The so-called “frase scissa” (that is “broken”) is basically a sentence that has been divided in two sentences. Therefore, the “frase scissa” is formed by:
– a subordinate clause introduced by CHE (that)
Why should we use a “frase scissa”?
Well, this procedure, apparently useless, is used to highlight, to emphasise one element of the sentence.
For example, let’s consider the sentence:
“Mangio la pasta” (I eat pasta)
In order to highlight the fact that what I am eating is pasta I’ll say:
“È la pasta che mangio” (It’s pasta that I am eating)
How to form the “frase scissa”?
The first step is to identify the element of the sentence that you want to highlight. Then, you have to identify the role that this element plays in the sentence.
If this element is the subject of the sentence, while creating the “frase scissa”, the verb “essere” should agree in gender and number with it.
Instead, if this element is not the subject, then the verb “essere” will always be conjugated at the 3rd person singular.
Let’s consider, for example, the sentence:
Domani io e Sofia andremo in aereo a Madrid. (Tomorrow Sofia and I will go to Madrid by plane)
If you want to emphasise the element “io e Sofia”, you should consider that this is the subject of the sentence, therefore the verb “to be” will be conjugated at the 1st person plural, in this case:
Siamo io e Sofia che domani andremo in aereo a Madrid! (It’s me and Sofia that tomorrow will go to Madrid by plane)
Instead, if you want to emphasise the element “domani”, you have to notice that it is not the subject, therefore the verb “to be” will be conjugated at the 3rd person singular:
È domani che io e Sofia andremo in aereo a Madrid. (It’s tomorrow that Sofia and I will go to Madrid by plane)
The same goes for the other elements of the sentence: “in aereo” or “a Madrid”:
È in aereo che domani io e Sofia andremo a Madrid. (It’s by plane that tomorrow Sofia and I will go to Madrid)
È a Madrid che domani io e Sofia andremo in aereo. (It’s to Madrid that tomorrow Sofia and I will go by plane)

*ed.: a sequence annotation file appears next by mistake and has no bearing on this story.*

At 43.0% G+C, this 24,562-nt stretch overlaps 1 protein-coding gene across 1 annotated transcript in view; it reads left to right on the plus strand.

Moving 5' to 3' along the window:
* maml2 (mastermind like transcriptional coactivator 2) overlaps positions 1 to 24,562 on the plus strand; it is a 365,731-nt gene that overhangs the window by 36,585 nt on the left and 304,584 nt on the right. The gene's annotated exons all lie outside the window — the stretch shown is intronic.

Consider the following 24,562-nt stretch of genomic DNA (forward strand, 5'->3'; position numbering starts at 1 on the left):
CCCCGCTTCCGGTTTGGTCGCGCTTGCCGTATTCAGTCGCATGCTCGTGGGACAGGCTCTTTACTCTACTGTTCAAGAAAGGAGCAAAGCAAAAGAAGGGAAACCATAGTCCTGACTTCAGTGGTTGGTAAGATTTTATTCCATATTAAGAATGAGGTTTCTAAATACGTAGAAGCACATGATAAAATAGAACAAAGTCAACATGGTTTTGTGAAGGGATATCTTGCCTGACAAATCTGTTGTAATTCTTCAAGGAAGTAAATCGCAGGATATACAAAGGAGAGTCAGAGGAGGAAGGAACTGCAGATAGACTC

Pay attention with the pronouns!
Do you know the Italian pronomi tonici (me, te, lui/lei, noi, voi, loro) and atoni (mi, ti, lo/la, ci, vi, li/le), don’t you? When you divide a sentence with the pronomi atoni, you must always use the tonici ones.
For example, the sentence “Ti ho chiamato” (I called you), as a frase scissa becomes “È te che ho chiamato” (It’s you that I called).
Or, the sentence “Mi ha visto” (She saw me) becomes “È me che ha visto” (It’s me that she saw).
Frase scissa – implicit form
You have to know that, when the subject of both sentences is the same, the frase scissa can get an implicit form, built using A + verb in the infinitive.
È mia madre che mangia (It’s my mother who is eating)
can also become
È mia madre a mangiare (It’s my mother who is eating)
Or, in the past:
Sono io che ho fatto la scelta (It’s me who made the choice)
can also become
Sono io ad aver fatto la scelta (It’s me who made the choice)
The so-called “frase pseudoscissa”
We have to add that there are some particular forms of the “frase scissa”, that are called “frasi pseudoscisse”! Here you are the 3 most important types:
1) CHI + verb (in the 1st clause) and verb “essere” + element to highlight (in the 2nd clause)
Chi vuole vederti è Alfredo (Alfredo is the person who wants to see you)
2) QUELLO CHE + verb (in the 1st clause) and verb “essere” + element to highlight (in the 2nd clause)
Quello che mi irrita è la violenza (What makes me angry is violence)
3) C’È + element to emphasise (in the 1st clause) and CHE + verb (in the 2nd clause)
C’è una persona che chiede di te (There’s someone who is asking for you)
C’è Marco che mangia in cucina (There’s Marco who is eating in the kitchen)